Rick Reed (born. 1957) has been creating audio compositions since the early 80’s. His works are intuitive studies of electricity, frequency fluctuations, and improvised "on the fly" solutions to symmetry problems in electronic sound. Since 2005, he has centered his live work on using a vintage EMS Synthi – a synthesizer processed with various effects devices to create complex macromal drones with a surface of aesthetic elegance and beauty.
Reed has performed throughout the United States and Europe, most recently as part of the Shifting Currents Ensemble (with former AMM guitarist Keith Rowe), which appeared at the prestigious Huddersfield Contemporary Music Festival in 2009. In addition, he is also Music Director of the long running Toneburst concert series held semi-regularly in Austin since 2004, and is also an avid painter and film/video artist.
His music has been used by film maker ken Jacobs in three of his experiential films, Spiral Nebula, Mountaineer Spinning and Capitalism: Child Labor (which won the grand prize at 2006’s Curtas Vila de Conde film festival in Portugal, Spain), which climaxed with a live performance with Jacobs at Lincoln Center during the "Views From the Avant Garde" portion of 2007’s New York Film Festival.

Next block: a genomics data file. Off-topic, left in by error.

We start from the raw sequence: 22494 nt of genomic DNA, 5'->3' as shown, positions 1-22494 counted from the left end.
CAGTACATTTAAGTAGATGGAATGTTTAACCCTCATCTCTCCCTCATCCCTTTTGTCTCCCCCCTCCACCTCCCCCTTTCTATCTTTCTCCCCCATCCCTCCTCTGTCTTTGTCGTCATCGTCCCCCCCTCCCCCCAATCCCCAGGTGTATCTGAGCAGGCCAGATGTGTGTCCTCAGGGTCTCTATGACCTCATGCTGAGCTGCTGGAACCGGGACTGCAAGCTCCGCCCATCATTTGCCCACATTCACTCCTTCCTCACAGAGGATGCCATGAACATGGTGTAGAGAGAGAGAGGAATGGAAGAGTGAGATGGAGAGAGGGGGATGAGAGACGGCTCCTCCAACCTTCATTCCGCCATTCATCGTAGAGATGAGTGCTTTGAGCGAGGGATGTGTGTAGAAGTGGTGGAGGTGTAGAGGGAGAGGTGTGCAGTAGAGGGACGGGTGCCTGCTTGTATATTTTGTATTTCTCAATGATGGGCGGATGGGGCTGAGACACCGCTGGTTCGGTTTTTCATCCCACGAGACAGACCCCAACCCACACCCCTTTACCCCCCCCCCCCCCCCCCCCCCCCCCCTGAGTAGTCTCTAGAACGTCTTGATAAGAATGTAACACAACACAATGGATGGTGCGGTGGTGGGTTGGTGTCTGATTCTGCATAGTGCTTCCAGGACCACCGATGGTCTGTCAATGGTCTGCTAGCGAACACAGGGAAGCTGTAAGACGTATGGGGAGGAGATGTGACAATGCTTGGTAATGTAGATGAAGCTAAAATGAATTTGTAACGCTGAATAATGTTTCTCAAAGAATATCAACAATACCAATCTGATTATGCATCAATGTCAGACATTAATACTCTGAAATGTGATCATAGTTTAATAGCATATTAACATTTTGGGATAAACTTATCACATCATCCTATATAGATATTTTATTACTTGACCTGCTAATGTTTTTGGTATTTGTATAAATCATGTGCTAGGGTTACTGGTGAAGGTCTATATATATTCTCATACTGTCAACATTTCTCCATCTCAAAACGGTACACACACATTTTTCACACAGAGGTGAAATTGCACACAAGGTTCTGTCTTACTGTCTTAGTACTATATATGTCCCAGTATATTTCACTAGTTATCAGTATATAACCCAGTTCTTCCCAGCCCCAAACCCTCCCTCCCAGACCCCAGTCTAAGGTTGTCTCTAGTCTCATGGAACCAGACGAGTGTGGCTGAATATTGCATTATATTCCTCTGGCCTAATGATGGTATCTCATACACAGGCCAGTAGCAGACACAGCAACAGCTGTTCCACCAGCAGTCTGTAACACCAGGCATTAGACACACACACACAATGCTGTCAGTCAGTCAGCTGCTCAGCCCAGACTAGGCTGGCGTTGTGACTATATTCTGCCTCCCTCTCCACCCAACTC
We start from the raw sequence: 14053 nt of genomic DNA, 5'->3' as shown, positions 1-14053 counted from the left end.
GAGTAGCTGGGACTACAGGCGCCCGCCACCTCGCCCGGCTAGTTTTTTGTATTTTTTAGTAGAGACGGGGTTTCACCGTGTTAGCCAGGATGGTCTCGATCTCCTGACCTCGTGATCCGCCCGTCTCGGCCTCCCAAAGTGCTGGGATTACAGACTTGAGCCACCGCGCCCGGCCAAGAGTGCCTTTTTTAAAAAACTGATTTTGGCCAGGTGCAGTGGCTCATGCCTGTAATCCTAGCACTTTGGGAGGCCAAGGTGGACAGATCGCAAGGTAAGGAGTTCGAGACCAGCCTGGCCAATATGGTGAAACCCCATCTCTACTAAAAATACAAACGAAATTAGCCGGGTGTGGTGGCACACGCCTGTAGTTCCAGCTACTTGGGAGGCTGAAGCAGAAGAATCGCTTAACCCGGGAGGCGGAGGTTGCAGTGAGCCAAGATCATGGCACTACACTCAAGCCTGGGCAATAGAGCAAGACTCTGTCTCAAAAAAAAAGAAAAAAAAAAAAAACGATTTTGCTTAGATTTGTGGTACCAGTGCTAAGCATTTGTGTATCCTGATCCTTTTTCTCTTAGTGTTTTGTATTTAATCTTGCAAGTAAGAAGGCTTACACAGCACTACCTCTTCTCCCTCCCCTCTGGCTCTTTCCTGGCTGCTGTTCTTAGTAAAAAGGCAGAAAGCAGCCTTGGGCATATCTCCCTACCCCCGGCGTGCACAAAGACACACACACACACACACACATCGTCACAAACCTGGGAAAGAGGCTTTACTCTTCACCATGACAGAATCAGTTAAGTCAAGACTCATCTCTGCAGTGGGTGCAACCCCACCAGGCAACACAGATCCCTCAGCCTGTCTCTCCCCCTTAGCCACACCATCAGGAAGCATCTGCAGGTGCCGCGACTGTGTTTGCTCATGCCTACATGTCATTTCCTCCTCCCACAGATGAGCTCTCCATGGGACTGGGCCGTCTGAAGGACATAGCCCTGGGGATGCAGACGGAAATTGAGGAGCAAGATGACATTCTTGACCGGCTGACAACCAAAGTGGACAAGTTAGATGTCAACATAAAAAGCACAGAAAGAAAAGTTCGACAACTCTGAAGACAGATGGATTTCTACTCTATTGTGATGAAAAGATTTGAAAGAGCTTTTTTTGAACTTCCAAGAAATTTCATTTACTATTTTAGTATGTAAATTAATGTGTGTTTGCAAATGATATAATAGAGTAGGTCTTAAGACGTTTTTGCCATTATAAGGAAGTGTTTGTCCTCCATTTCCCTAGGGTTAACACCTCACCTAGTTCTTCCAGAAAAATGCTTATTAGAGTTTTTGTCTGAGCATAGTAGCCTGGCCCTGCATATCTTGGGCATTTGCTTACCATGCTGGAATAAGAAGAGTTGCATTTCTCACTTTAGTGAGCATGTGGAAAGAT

Look for a new double LP record to be released on the Elevator Bath label in April of this year with a small tour of the East Coast to follow in May. He currently lives in Austin, Texas and can be reached by email at: firstname.lastname@example.org.
Sandy Ewen plays electric guitar.
2010 was a busy year for Ms. Ewen. The Weird Weeds, a rock band she has been a member of for about 6 years, recorded and released its fourth album, Help Me Name Melody. Sandy’s duo with belly dancer Y.E.Torres saw several trips around Central Texas, including performances in Dallas’ No Silence No Sleep and several guerilla surprise performances on the streets of Austin at South By South West. The duo was kicked out of the Houston Fringe Festival, won best performance at the Senorita Film Festival, and reissued several LPs. Sandy found herself organizing and writing pieces for an all-female avant-garde ensemble. The group performed in Houston and Austin, and specialized in unusual compositions and graphic scores. Sandy continues to play guitar and sing jazz standards with Under the Covers.
This fall, Sandy was fortunate to perform in a trio with percussionist Tatsuya Nakatani and dancer Y.E.Torres, and in a duo with electronic musician J.D. Emmanuel. Sandy and Damon Smith have been practicing, recording and performing together and in larger groups since their first time duo at the Houston concert series of the same name (First Time Duos).